Shillington is the Original Graphic Design Bootcamp Graphic Design Bootcamp

Meet Yin Yin Wu, Shillington Graduate and Designer at Evie Group

Having already spent five years studying a double degree at university, Yin Yin Wu had a career realisation—she wanted to pursue graphic design. But she wasn’t keen on starting another degree.

Chatting to a graphic designer friend about her dilemma, he told her about how he studied at Shillington—going from an engineer to a graphic designer in just 3 months! Read on to hear about Yin’s Shillington journey, and how she landed two graphic design roles just months out from graduation.

Why Shillington? What made our design course stand out from the rest?

In my fifth and final year of a bachelor of International Studies and Media (PR & Advertising), I realised that graphic design was something that I wanted to pursue. One day, I was talking to one of the graphic designers that I knew and I told him that I wanted to study graphic design but thought it was too late since I was nearly done with my double degree.

I was not too keen on starting another degree after already spending 5 years at university! That is when my friend told me about how he studied at Shillington and went from being an engineer to a graphic designer in 3 months.

I did my research soon after because I thought it was too good to be true but I was really impressed that students were able to produce such good quality work in 3 months. University was also very theoretical and even though I did a degree in media, I still did not feel like I was ready for the industry. It was ultimately the duration and how Shillington’s course structure prepares you for the industry from day one that led to me choosing Shillington. Hands down, one of the best decisions that I have ever made!

Shortly after graduating from Shillington, you landed jobs at Sydney Design School and Evie Group—congrats! How did that come about?

Thank you so much! After graduating, I was eager to dive right in so I refreshed my resume and spent more time than I would like to admit trying to get my PDF portfolio down to 5MB. Honestly, not an easy task! I am really grateful that I was able to land roles at two places where I genuinely wanted to work at. I found Evie Group on LinkedIn and was interested right away in the small creative studio environment and the idea of learning from other experienced multidisciplinary designers. Sydney Design School, on the other hand, I found using Shillington’s job board which I definitely do recommend graduates to check out. The Shillington job board is great as these companies specifically seek out Shillo graduates and use that as the first point of contact. I have always loved reading magazines and watching shows related to interior design so when I saw Sydney Design School’s job ad, I jumped on the opportunity.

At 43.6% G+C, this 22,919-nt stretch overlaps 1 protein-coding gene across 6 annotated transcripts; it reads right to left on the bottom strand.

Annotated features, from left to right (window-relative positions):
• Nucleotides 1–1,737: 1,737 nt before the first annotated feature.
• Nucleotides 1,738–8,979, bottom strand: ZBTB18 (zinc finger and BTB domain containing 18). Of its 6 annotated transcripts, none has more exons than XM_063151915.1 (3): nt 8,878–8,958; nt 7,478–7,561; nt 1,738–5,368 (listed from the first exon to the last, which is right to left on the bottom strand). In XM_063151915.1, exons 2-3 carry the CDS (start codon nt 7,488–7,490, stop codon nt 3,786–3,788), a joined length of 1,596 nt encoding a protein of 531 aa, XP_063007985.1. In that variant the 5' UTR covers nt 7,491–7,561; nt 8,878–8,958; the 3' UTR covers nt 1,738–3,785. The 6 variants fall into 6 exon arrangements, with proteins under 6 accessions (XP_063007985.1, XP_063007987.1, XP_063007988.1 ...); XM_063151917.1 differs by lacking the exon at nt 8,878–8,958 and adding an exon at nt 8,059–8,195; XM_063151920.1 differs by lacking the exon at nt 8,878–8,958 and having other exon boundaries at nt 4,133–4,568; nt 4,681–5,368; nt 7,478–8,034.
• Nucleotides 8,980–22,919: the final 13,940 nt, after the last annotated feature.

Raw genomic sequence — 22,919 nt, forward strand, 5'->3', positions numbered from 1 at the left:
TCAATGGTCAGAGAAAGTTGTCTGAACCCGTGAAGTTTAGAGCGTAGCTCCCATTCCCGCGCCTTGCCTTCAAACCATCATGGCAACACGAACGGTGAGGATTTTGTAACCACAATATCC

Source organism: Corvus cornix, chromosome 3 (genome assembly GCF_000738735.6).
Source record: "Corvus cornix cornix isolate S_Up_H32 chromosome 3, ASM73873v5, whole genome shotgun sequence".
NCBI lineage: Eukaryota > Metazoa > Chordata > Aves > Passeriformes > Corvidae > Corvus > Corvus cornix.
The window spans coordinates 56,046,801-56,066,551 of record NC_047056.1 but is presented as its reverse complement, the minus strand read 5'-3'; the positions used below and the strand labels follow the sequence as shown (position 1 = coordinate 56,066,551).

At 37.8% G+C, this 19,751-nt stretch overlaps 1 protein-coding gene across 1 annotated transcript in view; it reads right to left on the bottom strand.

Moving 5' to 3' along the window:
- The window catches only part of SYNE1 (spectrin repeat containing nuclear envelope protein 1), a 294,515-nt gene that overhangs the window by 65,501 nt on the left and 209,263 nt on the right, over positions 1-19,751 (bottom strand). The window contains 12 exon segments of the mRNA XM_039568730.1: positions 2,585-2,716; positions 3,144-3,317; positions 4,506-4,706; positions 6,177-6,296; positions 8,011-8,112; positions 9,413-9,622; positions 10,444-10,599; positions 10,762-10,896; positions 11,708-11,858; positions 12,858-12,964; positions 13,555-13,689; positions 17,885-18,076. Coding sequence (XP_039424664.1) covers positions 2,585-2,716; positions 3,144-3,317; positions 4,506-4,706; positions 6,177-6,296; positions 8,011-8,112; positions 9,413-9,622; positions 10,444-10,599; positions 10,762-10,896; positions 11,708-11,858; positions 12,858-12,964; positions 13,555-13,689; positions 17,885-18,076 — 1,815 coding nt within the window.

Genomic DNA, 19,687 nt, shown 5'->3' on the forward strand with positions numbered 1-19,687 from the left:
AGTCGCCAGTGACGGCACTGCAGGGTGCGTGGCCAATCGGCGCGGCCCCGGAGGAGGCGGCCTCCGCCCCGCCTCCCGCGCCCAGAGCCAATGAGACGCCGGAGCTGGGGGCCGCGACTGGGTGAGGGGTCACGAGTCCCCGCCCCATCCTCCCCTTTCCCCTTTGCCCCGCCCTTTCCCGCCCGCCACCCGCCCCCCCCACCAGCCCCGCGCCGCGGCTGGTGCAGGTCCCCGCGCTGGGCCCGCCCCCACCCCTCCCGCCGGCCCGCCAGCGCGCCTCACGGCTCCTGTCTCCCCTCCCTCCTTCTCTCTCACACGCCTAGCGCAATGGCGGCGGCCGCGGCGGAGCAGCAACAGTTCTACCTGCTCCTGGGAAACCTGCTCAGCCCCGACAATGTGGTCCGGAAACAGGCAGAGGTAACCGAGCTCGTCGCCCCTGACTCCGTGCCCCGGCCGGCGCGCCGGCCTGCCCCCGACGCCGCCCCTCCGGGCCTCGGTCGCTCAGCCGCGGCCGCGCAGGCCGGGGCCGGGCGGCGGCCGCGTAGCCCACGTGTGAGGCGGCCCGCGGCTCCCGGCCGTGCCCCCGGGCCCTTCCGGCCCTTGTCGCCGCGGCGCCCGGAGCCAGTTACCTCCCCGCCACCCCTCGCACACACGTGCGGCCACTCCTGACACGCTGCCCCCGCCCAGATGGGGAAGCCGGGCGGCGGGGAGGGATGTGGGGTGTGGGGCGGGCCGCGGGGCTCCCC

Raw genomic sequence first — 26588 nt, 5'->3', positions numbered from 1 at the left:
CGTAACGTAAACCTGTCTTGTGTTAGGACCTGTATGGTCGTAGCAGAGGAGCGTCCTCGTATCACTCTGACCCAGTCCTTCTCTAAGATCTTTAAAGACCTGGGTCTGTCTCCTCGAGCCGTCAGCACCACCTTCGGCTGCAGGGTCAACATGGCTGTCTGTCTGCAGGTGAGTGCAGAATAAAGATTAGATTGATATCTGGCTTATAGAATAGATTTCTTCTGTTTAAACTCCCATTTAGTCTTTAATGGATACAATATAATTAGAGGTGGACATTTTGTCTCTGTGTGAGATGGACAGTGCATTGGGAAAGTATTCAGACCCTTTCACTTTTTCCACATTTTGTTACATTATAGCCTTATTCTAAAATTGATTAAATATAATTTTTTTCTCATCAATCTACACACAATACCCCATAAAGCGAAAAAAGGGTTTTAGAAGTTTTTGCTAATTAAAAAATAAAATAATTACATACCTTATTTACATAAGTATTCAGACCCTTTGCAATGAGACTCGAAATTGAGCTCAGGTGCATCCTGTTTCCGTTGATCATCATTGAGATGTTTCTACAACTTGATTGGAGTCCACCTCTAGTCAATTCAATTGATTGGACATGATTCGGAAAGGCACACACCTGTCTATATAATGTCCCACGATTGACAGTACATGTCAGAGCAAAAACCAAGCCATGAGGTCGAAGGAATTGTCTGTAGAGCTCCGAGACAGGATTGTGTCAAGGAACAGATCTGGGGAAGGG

For a while you worked two roles—how did you manage working two jobs at the same time?

Yes! I was working in two roles for at least 9 months until I decided to leave my role at Sydney Design School to have a more active role at Evie Group. I definitely was not planning on having two roles but I am really glad that it worked out that way! It was cool how I was able to experience working in-house and at a design studio straight off the bat. I did very different design tasks at both jobs so it provided me with a really good learning experience. I was able to bring things that I learned from one place to the other, or practice the skills that I learned in a different context. For example, at Evie Group, we create a lot of Powerpoint presentation templates so I was able to utilise that skill in making templates and even ads on Powerpoint for Sydney Design School. In terms of how it worked, I split the working week up and worked 3 days at Evie Group and 2 days at Sydney Design School. Juggling both jobs was honestly less stressful than one might think, partly because my amazing bosses at both places were just so flexible but also because I knew that I was gaining valuable experience and knowledge.

Can you tell us about what you get up to in your role at Evie Group? We’d love to see some of your work!

Every day is different which is what I love about being a graphic designer. At Evie Group, we work with a range of well-known organisations such as Microsoft and AstraZeneca to small start-ups. I have been mainly doing presentation design which I have really gotten to love since it combines aspects of motion design and UX/UI with the incorporation of animation and building user-friendly templates. In addition to presentation design, I also get up to creating identities for events, assets for broadcasting such as bumper animations and data visualisation.

*These shown works are worked on as a team under the direction of Evie Group. Lorem Ipsum is used for client content privacy.

What do you love about being a designer?

What isn’t there to love? Besides the endless revisions, annoying scratch disk full of messages, the spinning rainbow of death and still not learning my lesson and naming my files final version ——the list goes on! Haha, but in all seriousness, whilst there are those head-banging moments, I love the entire process because, at the end of the day, I am bringing ideas to life! I just find it so cool that I have all these tools and knowledge at my fingertips to help people convey their messages and have an impact on their life.

What were you up to before Shillington? Why did you take the plunge and enrol?

Not much really compared to my other classmates! I was fresh out of university and not ready to step into the real world just yet. Ultimately, the seed was planted when I talked to that graphic designer I knew and I made up my mind when I saw all the amazing student work and graduate testimonials.